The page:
Joy in the Midst of Grief
Written by Sydnie Thomas
For many people including myself, the summer of 2020 was intense. Our nation was dealing with a worldwide pandemic, the Black Lives Matter movement was illuminating racial injustice, and the divisive presidential race was picking up steam. Amidst these titanic movements there were a couple extra factors weighing on in my life. I had just graduated college and my wedding was scheduled for July. This summer was supposed to be the best summer of my life, but I spent much of it in tears. Graduation was canceled, the end of my senior year was cut short, and my wedding was moved from the venue of my dreams where all my friends and family could come to celebrate with me, to my parent’s backyard where not even all of my immediate family could come. However, what made it all worse, was the death of my housemate.
I should’ve been elated after graduating college and eager while preparing for my wedding, but the reality was that I was absolutely full of grief. While celebrating the joy of finishing college, I couldn’t help but think about my friend who didn’t get to graduate. Minutes before my bridal shower, excited to see my friends and daydream about the future with my husband was when I found out she passed away. I was overcome with agony. July 10, the day of my rehearsal, the day I was supposed to wear white, became the day I was supposed to wear black. It was the day of her funeral. It was in this season when I began biblical counseling. I was experiencing grief, yet in the midst of my grief there was joy also and I didn’t know what to think.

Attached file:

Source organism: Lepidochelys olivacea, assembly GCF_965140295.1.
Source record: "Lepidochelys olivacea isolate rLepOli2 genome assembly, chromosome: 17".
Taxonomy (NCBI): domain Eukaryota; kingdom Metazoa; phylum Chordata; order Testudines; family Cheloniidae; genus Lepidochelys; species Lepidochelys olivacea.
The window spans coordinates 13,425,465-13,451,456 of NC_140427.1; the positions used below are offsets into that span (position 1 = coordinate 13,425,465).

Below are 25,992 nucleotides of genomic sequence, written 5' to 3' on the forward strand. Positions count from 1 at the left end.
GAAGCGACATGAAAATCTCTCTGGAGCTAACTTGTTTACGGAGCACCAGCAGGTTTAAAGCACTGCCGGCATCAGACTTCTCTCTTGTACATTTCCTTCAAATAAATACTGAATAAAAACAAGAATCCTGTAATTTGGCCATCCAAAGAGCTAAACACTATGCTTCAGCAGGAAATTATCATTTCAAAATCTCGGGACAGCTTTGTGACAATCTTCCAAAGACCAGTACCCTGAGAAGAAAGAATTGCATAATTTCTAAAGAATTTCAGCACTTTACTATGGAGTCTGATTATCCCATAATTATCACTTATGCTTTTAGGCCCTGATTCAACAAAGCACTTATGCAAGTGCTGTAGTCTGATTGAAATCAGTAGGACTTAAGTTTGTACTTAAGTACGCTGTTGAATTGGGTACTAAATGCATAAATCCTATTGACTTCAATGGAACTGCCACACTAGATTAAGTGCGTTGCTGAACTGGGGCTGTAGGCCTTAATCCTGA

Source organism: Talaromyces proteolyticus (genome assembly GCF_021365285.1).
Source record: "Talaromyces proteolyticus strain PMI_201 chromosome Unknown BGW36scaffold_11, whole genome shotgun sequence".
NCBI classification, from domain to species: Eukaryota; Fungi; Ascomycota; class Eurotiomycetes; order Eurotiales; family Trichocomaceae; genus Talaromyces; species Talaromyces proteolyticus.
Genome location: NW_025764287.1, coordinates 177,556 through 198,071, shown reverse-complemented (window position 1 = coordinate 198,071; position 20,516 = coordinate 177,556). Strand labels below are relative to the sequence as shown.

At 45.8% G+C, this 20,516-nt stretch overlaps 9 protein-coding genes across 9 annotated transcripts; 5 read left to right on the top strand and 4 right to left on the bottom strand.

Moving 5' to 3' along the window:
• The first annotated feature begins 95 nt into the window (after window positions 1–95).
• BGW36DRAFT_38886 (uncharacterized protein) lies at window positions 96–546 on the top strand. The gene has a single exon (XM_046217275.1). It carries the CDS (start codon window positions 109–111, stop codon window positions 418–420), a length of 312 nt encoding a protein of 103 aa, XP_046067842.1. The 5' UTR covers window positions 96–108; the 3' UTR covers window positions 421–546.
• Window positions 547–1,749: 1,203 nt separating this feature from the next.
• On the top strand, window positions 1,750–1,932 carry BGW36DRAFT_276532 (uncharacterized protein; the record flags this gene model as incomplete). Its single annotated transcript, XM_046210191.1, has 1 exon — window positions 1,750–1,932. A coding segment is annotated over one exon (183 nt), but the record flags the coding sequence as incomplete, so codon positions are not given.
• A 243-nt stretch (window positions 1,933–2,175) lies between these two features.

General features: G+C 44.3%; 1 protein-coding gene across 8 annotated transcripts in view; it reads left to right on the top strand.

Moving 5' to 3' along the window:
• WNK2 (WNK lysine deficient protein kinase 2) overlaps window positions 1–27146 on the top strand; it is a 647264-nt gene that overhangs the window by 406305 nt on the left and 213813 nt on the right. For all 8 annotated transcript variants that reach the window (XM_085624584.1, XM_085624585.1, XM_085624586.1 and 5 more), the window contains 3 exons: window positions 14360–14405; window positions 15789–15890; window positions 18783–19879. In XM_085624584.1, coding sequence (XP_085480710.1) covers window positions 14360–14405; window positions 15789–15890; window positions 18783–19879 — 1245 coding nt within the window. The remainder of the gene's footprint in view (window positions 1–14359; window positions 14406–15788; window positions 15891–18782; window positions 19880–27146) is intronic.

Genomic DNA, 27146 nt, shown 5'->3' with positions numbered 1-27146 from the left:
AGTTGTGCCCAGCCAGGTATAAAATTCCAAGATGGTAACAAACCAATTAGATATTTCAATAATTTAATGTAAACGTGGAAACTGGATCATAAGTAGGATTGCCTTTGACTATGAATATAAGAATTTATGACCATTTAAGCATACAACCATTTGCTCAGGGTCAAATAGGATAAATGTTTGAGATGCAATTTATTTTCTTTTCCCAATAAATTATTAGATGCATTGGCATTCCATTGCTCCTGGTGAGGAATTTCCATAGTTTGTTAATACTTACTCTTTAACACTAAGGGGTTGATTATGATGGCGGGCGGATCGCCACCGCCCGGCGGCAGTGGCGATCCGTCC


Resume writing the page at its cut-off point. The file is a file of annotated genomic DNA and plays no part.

As I was reflecting on this season, I couldn’t help but think about the disciples after Jesus died, resurrected, and ascended to heaven. We see in the gospels that the disciples endured great anguish during the death of Jesus, jubilee when he returned victorious, and then we are left questioning what they felt after the ascension of Jesus. Isn’t the death and resurrection of Jesus the most joyful thing to happen in the lives of Christians? Shouldn’t they only experience joy? Immense joy that drowns out any feelings of despair? I would say absolutely not. The disciples had every right to mourn. Even though we now know this as the greatest gift of salvation and they knew it as the beginning of the Christian church, they lost their friend, their teacher, their Messiah in earthly form.
We often like to separate the moments that bring us grief from the moments that bring us joy, but sometimes that isn’t possible. Sometimes we are sitting in the middle of both and that’s okay, that is to be human. God gave us emotions for a reason, to experience His joy, but also to experience the hurt of His heart. By experiencing the weight of such events, we resonate with our maker and we’re reminded that our God too felt these same emotions when he walked the earth. Both in the summer of 2020 and now, I find great comfort knowing that our God has the empathy to suffer and celebrate with us, His children. I’m thankful the Bible gives us examples of rejoicing and lament, sometimes even at the same time.